Tuesday, July 18, 2006
S.C. Limits Remedy for Allegedly Invalid Parole Searches
By KENNETH OFGANG, Staff Writer/Appellate Courts
A parolee who claims that a warrantless search of his person was illegal because the police did not know he was on parole is not entitled to have his conviction thrown out, but only to a new suppression hearing, the California Supreme Court ruled yesterday.
In a unanimous decision, the justices reversed a Fourth District Court of Appeal ruling that would have tossed out Adrian Moore’s conviction for possession of cocaine and his 25-year-to-life sentence under the Three Strikes Law and ordered that the case be remanded to San Bernardino Superior Court.
Evidence presented at Moore’s preliminary hearing showed that he was taken to a hospital by ambulance after an encounter with a police officer on a San Bernardino street. After he was sedated, doctors removed several objects from his mouth, including a rock containing cocaine, which was covered in plastic.
At the suppression hearing, prosecutors presented evidence that at the time of the seizure, Moore was on parole and subject to search “with or without a search warrant, with or without probable cause” as a condition of his release.
The judge ruled that this was a sufficient basis for the search and seizure and denied the motion. At a subsequent trial, Moore was convicted of possession of a controlled substance and was sentenced as a third-strike offender.
While the appeal was pending, however, the Supreme Court ruled in People v. Sanders (2003) 31 Cal.4th 318, that a search condition only supports a search if the officers knew of the condition.
Prosecutors contended, based on the police report and a declaration filed in opposition to the motion, that at least one of the officers involved in the search knew that Moore was on parole. In any event, they argued, they should be given an opportunity to present evidence on the issue at a new hearing.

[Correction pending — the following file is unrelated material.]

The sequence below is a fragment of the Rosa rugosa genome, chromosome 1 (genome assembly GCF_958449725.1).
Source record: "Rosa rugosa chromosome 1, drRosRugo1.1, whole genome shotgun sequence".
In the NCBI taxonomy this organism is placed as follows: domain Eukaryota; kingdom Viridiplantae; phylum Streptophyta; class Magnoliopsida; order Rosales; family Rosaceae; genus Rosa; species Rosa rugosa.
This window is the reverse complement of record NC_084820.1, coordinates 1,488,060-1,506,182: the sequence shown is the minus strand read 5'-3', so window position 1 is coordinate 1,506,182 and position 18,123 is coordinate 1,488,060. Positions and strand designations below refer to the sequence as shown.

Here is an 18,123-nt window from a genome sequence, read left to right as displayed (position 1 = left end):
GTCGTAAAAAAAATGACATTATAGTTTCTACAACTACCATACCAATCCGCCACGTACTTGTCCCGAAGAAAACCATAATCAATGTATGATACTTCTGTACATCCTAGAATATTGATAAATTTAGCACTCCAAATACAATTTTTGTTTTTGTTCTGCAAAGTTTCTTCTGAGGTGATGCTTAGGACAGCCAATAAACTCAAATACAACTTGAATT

A divided panel of the Fourth District’s Div. Two disagreed, saying that because the evidence presented at the suppression hearing did not establish the officers’ knowledge, the evidence was inadmissible and the conviction had to be thrown out.
But Justice Ming Chin, writing for all seven members of the high court, said there was no reason why the trial court could not conduct a new hearing.
He distinguished Lorenzana v. Superior Court (1973) 9 Cal.3d 626, in which the court held that where a search is found invalid based on the record of the suppression hearing, the court cannot remand for the prosecution to raise additional arguments. Allowing such a remand, the justices said at the time, would be inconsistent with the intent of the statute governing suppression hearings, which is to avoid “continued relitigation of the question of the admissibility of evidence.”
“[O]ur concern in Lorenzana did not address the situation here, where during the appeal a change in the law necessarily prevented parties from presenting all pertinent facts and theories at the suppression hearing.”
The justice also rejected the argument that the passage of seven years since the arrest has prejudiced the defense by limiting its access to evidence, rendering remand a due process violation.
The high court, Chin noted, held in a previous case that “[d]elays that are the product of the normal appellate process do not implicate due process concerns.”
Allowing a new suppression hearing, Chin added, serves “the interest of efficiency and fairness.” Lorenzana, he pointed out, limits the issues to be determined at the new hearing to those raised in the moving and opposing papers.
Copyright 2006, Metropolitan News Company